Removing High Sugar Soft Drinks From Public Schools

May 3, 2006 -- Posted at 5:36 p.m. CDT


JONESBORO, AR -- Some of the sweetness is leaving public schools.


A new deal has been brokered with the William J. Clinton Foundation, the American Heart Association, and soft drink distributors.


The deal calls for the removal of high sugar drinks from vending machines in public schools.


This is the first official nationwide call for the removal of soft drinks, but this is something officials with the state of Arkansas have been working on for a couple of years.


Arkansas is doing great things in this area.  In fact, they’re leading the nation in helping to make these trends, and address the obesity issue,” said Dr. Jim Farris, a professor at Arkansas State University.


Green County Tech Principal Gene Weeks says this is something that we all need to work on.


“We need to try to set the example as educators to try to keep our kids healthy.  Soda’s aren’t healthy,” said Gene Weeks.


That’s why these changes need to be made. 


“This is going to help in schools to try to start getting more healthy choices for children.  Hopefully it will address some of the obesity issues that we’re beginning to see,” said Farris.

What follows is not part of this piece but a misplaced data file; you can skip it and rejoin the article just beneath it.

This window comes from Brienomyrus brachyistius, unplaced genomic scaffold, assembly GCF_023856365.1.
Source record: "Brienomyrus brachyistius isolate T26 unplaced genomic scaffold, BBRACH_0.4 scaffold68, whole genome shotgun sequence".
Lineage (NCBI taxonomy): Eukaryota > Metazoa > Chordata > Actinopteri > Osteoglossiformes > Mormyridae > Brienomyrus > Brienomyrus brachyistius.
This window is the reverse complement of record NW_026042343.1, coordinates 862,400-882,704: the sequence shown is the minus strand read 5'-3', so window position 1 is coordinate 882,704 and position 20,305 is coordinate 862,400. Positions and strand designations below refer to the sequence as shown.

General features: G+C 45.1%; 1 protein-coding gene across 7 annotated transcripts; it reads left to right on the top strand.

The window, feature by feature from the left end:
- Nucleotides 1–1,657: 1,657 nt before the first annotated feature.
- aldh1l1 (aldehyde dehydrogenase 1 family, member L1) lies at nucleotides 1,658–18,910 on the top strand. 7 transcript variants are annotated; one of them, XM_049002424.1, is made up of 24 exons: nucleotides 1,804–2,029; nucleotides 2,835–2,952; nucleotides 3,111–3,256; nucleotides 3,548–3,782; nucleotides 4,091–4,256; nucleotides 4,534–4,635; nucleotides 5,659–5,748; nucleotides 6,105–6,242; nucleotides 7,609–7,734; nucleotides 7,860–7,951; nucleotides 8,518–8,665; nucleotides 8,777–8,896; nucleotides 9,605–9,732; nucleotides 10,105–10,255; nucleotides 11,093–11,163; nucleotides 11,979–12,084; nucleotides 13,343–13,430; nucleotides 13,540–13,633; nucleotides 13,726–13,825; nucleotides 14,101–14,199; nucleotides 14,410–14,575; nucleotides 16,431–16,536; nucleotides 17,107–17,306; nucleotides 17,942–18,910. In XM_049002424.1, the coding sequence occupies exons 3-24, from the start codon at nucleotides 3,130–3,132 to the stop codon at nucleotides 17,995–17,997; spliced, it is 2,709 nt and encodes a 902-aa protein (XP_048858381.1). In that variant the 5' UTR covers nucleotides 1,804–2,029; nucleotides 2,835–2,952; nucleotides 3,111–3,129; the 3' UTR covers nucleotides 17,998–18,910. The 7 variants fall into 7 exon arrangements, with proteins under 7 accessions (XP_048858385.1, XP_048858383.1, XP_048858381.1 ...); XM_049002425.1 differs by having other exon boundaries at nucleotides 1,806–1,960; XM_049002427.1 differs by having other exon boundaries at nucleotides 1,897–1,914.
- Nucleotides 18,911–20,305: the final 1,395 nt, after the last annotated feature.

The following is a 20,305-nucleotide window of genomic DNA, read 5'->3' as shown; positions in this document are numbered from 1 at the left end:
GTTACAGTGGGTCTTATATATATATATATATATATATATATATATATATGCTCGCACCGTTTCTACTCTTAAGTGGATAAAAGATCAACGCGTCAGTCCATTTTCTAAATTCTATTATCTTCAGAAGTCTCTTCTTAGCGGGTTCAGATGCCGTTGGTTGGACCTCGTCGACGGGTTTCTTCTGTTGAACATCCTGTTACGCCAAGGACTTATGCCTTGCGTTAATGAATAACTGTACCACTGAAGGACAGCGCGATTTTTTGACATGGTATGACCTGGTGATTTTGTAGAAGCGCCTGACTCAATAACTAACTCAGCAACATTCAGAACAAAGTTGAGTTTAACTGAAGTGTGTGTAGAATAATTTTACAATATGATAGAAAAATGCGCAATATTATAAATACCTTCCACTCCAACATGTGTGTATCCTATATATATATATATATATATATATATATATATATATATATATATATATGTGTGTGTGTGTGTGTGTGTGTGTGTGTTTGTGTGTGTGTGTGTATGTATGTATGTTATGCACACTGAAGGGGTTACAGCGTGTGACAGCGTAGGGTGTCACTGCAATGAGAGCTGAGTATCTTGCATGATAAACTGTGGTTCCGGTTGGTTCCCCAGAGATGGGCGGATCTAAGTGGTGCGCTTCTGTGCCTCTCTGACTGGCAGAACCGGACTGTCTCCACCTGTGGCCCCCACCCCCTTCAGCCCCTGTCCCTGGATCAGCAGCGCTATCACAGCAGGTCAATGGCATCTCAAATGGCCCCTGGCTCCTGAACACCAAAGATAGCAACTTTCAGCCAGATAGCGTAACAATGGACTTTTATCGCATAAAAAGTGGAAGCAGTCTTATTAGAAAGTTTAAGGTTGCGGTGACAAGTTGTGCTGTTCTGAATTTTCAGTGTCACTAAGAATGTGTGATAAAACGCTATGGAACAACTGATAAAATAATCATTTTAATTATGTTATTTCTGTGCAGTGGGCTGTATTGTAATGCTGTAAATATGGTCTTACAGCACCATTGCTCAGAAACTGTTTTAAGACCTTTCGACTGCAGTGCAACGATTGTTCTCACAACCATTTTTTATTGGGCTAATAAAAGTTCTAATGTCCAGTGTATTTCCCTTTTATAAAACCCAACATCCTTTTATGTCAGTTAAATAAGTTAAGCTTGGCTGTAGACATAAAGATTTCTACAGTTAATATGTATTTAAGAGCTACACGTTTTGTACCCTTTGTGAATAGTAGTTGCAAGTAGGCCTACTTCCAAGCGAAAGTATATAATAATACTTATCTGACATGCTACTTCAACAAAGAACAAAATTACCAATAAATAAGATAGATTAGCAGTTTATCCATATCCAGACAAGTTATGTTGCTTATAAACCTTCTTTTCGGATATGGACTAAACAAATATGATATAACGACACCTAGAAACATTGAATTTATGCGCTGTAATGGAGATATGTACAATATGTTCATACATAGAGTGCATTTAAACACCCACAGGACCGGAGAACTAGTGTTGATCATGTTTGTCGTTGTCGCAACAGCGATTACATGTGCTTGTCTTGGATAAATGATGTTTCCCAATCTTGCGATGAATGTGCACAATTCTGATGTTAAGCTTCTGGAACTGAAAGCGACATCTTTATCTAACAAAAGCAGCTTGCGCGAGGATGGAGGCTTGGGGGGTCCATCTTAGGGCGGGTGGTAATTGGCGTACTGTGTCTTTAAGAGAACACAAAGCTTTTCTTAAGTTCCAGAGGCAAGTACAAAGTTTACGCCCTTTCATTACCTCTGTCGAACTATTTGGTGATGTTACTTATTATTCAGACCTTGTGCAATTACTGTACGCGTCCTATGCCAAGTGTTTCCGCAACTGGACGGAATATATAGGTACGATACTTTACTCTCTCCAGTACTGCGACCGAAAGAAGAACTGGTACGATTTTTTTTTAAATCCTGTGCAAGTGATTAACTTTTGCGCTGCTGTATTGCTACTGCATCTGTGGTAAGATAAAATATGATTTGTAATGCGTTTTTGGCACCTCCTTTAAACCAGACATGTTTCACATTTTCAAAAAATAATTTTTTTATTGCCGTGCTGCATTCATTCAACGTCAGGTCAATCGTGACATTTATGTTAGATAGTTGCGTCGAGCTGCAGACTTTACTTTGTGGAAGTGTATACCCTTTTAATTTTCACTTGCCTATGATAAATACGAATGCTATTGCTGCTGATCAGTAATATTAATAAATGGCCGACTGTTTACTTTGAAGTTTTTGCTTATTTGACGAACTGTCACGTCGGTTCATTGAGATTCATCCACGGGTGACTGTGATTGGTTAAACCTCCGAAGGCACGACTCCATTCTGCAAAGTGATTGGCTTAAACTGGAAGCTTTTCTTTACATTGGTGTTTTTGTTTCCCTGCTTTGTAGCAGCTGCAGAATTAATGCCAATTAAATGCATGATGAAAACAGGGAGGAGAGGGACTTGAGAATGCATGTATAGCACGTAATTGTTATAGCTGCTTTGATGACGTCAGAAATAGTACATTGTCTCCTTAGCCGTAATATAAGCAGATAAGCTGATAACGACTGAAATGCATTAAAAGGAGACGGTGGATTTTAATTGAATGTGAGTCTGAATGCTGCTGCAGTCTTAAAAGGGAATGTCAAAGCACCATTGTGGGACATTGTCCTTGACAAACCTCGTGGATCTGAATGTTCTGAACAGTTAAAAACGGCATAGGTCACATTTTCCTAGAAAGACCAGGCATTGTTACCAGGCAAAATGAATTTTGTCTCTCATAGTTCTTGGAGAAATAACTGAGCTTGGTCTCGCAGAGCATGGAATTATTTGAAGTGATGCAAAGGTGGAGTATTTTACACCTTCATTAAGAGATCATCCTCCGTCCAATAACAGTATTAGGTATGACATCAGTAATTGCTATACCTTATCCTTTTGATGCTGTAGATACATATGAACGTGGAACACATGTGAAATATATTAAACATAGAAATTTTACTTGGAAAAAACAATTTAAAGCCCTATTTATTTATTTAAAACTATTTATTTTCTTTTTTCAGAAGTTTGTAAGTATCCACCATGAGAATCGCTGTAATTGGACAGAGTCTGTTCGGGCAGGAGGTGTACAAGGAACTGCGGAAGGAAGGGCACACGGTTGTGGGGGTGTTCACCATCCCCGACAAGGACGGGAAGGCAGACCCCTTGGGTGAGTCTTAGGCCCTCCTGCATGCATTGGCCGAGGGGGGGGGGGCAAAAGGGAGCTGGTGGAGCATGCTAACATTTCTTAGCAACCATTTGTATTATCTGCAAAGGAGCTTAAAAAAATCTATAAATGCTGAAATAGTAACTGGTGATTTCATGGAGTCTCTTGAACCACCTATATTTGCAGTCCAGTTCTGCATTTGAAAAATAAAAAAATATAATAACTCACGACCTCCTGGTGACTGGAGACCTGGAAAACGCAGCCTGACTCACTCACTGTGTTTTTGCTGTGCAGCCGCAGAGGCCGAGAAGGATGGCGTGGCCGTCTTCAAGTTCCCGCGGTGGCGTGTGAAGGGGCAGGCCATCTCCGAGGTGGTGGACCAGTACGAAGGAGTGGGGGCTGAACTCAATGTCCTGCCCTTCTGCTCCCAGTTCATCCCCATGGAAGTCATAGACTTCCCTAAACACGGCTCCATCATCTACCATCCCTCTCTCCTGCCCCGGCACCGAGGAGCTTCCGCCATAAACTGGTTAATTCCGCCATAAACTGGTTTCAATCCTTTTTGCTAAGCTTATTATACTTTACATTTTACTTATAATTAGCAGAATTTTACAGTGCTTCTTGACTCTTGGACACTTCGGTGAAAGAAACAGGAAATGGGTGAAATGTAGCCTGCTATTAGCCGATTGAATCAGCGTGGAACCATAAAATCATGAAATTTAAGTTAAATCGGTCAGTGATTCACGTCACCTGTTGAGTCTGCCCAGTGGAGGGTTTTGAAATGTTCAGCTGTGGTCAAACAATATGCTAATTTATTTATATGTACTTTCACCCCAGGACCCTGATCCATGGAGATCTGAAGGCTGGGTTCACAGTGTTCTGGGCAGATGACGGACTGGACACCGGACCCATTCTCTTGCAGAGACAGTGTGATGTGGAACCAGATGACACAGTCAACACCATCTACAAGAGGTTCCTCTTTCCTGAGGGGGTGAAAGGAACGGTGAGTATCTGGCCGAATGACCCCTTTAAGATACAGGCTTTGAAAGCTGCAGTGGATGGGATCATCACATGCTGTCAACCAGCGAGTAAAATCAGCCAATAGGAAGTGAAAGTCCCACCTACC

However, the changes can't just stop at the end of the school day.


“I think what’s important for everyone to understand is that unless parents buy into this and they model healthy behavior at home, the kids are still going to have problems,” said Farris.


We’re already beginning the see the effects too much sugar can have.


“We have a whole generation of kids who are already exhibiting those lifestyle diseases that we didn’t see until they were adults,” said Farris.


Changes have already begun at many schools in Region 8. 


“What kids need to understand is that in a 12 ounce soda, that’s 100% of their daily sugar needs… it’s liquid candy,” said Farris.


Greene County Tech has replaced many of their high sugar drinks with juice.        


The Arkansas Soft Drink Association released this statement:


"The members of the Arkansas Soft Drink Association have always worked proactively with their school partners to respond to health concerns for students.  We anticipate the same cooperation as this agreement is fully implemented."


They hope to have all the changes implemented by the year 2010.